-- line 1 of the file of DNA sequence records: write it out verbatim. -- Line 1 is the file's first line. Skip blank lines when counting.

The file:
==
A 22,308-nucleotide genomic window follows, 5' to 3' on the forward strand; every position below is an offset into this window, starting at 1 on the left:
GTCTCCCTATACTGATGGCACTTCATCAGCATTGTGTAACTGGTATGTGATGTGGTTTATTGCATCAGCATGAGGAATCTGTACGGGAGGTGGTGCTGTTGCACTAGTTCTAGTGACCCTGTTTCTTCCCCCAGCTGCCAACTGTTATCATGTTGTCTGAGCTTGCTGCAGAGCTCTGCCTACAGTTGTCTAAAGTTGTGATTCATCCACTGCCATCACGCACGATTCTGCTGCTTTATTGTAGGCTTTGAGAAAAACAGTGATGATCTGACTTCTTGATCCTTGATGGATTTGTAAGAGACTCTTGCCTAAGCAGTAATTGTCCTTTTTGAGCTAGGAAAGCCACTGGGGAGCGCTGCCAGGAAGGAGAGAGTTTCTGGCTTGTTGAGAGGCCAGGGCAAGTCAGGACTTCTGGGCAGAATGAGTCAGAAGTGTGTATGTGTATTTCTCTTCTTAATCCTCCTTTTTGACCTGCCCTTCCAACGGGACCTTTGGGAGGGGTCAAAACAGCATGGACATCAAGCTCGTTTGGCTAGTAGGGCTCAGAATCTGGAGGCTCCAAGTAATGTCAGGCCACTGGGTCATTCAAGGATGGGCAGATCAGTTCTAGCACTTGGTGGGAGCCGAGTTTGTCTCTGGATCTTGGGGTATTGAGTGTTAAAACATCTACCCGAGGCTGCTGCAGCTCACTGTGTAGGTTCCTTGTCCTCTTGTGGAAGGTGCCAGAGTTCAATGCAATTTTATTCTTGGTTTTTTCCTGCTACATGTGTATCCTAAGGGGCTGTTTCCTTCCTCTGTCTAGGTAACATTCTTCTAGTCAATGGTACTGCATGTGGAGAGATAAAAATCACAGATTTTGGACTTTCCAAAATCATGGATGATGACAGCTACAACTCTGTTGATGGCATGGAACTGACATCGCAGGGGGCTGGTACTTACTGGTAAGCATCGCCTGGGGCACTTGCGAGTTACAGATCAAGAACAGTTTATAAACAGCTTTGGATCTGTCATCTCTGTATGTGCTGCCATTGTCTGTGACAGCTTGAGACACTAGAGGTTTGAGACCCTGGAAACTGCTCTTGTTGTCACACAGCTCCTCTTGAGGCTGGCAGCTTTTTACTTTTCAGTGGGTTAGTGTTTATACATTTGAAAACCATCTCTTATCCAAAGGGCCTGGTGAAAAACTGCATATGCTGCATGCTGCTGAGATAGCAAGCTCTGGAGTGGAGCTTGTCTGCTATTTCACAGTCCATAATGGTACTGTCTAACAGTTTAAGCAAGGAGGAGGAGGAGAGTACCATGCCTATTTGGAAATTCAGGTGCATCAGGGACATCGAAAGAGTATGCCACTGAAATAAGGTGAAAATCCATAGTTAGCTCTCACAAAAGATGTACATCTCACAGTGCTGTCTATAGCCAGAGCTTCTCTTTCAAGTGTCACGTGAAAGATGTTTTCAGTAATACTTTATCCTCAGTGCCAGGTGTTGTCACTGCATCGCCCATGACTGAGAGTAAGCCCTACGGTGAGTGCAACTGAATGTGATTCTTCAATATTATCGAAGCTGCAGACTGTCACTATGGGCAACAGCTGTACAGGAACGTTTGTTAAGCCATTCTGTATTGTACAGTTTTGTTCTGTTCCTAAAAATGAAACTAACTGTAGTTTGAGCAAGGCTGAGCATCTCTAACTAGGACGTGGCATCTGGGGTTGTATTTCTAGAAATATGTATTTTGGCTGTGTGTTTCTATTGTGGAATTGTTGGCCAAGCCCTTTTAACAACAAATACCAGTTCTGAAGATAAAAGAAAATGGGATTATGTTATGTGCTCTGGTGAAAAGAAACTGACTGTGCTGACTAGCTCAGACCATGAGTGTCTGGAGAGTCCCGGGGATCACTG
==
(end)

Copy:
A 22,308-nucleotide genomic window follows, 5' to 3' on the forward strand; every position below is an offset into this window, starting at 1 on the left: